GRANGEVILLE – A custom designed and equipped STEAM educational trailer arrived in Grangeville on June 1st.
The new “Think, Make, Create (TMC) Lab” was delivered to Grangeville Elementary Middle School by Wendy Wilson, STEM Education and Communications Coordinator for the Idaho Out-of-Curricular Network. The trailer will serve as a mobile maker space with materials and instructions for kids to create and complete their own projects with supervision.
According to Susan Anderson, grants writer for Grangeville Schools, the lab is worth $30,000 and was funded by the Idaho STEM Action Center and Optum Health. The unit will be managed by the local community partnership between GEMS, Kids Klub, Lewis-Clark Early Childhood Program and Grangeville Centennial Library and coordinated locally by GEMS.
Although Anderson is retiring this year, she will remain the volunteer coordinator for the caravan.
TMC Labs is a collaborative partnership of educational programs, agencies, and private sponsors working together to increase access to creative space learning in rural areas. The concept was originally developed in Nebraska and is licensed for use in Idaho by the Idaho Out-of-School Network and the University of Idaho’s 4-H Extension Youth Program.
Grangeville’s TMC Lab #25 will become the latest in a fleet of trailers reaching more than 12,000 young people at schools, clubs and after-school programs in the Idaho panhandle of Bear Lake in southeast Utah. Idaho.
The lab comes to Grangeville after an earlier $10,000 grant for Rural STEM Community Engagement from the Idaho STEM Action Center. The previous grant provided training for educators at GEMS, Clearwater Valley Elementary School, Kamiah Elementary School, Nezperce Elementary School, Kids Klub, Lewis-Clark Early Childhood Program, and the Grangeville Centennial Library.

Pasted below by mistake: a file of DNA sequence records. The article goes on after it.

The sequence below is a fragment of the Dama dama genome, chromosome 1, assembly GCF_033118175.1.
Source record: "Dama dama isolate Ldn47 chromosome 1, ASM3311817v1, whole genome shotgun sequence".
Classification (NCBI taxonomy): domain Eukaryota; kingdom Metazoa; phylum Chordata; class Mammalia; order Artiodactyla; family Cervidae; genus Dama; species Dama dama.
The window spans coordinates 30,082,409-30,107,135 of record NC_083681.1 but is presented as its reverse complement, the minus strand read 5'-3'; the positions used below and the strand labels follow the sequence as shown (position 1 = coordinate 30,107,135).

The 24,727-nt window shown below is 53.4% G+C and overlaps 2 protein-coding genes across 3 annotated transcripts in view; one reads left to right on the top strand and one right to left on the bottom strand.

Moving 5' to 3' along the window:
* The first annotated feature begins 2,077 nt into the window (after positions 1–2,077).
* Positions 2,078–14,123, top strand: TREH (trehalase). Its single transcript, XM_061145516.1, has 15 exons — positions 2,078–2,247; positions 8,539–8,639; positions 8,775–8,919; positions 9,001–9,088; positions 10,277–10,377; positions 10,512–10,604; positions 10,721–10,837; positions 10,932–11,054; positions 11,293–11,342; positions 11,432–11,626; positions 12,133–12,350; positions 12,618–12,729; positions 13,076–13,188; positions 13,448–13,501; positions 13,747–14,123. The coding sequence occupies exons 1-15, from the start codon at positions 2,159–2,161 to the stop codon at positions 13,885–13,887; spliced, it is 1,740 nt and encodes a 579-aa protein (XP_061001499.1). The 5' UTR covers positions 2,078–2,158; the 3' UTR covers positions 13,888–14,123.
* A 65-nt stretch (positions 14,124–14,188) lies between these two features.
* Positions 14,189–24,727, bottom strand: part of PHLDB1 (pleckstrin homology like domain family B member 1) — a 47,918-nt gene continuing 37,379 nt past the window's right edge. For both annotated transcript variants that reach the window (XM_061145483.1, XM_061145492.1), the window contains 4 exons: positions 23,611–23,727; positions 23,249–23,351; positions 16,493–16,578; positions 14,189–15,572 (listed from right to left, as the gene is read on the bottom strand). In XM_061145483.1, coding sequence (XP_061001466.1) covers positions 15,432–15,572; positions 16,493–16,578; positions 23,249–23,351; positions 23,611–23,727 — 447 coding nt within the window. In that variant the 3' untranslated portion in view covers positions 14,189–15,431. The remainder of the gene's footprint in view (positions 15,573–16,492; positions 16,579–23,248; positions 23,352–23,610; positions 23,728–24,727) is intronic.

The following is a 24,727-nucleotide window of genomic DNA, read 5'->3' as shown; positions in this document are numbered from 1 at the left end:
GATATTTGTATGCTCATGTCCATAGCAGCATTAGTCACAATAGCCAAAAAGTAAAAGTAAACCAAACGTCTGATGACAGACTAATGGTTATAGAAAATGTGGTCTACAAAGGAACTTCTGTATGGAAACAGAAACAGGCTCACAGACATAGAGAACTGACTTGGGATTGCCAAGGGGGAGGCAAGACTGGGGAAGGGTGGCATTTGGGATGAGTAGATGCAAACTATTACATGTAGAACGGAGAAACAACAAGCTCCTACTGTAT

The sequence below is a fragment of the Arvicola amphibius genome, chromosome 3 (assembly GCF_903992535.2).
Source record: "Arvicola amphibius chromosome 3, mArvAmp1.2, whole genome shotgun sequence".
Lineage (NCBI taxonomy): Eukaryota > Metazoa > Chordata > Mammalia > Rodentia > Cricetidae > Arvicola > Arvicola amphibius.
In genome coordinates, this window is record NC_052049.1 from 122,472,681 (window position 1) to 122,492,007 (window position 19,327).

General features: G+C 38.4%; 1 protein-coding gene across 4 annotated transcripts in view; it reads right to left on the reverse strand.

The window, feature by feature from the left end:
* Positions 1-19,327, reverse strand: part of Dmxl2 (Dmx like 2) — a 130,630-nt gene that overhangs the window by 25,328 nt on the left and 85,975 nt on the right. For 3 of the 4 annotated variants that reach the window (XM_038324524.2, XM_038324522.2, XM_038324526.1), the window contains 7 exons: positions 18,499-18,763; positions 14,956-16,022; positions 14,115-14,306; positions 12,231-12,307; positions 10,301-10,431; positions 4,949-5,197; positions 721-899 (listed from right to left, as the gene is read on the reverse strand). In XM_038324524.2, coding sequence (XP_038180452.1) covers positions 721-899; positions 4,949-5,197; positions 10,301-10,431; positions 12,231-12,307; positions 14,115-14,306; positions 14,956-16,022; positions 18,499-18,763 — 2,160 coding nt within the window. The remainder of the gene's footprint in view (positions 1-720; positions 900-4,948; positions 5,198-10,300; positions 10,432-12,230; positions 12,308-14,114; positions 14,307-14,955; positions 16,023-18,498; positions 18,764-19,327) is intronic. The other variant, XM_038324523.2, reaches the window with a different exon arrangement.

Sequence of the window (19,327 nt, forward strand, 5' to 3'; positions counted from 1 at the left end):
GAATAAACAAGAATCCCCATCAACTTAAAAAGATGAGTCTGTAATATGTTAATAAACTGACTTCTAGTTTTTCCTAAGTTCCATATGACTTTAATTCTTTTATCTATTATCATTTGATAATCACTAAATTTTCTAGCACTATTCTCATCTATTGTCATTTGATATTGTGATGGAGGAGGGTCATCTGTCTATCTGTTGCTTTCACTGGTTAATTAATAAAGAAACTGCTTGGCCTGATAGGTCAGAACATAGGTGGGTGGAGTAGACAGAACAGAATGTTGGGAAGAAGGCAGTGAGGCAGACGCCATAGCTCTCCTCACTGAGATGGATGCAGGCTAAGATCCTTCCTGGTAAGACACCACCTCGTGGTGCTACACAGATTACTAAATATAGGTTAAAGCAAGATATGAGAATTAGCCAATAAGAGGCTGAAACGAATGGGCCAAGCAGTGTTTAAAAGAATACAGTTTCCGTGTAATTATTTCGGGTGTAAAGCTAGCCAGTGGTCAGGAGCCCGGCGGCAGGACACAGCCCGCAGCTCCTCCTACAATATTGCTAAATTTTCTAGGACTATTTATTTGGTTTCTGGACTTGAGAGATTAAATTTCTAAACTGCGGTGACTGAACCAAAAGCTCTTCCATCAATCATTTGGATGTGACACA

“I am so excited that children in our community will now reap the rewards of greater exposure to skills used in science and industry,” Anderson said.
The trailer contains material for 80 hands-on projects to be carried out by school educators and after-school programs. These STEAM activities that help K-8 students see possibilities in science, technology, engineering, arts, and math. The GEMS TMC Lab is part of a statewide collaborative project led by the Idaho Out-of-School Network, University of Idaho 4-H Extension Youth Development Program, the state department of education and the division of vocational and technical education.
Students in Ms. Wasem’s class at GEMS had the opportunity to view the trailer and see and use some of the materials.
“We hope to have the trailer here to use as long as we can keep it stocked and in use,” Anderson explained. It will be parked at GEMS but will be available to the community, including schools, after-school programs and libraries. Along with the trailer material, online lesson plans are also available.
“I see it being used a lot this summer, to start with,” Anderson added.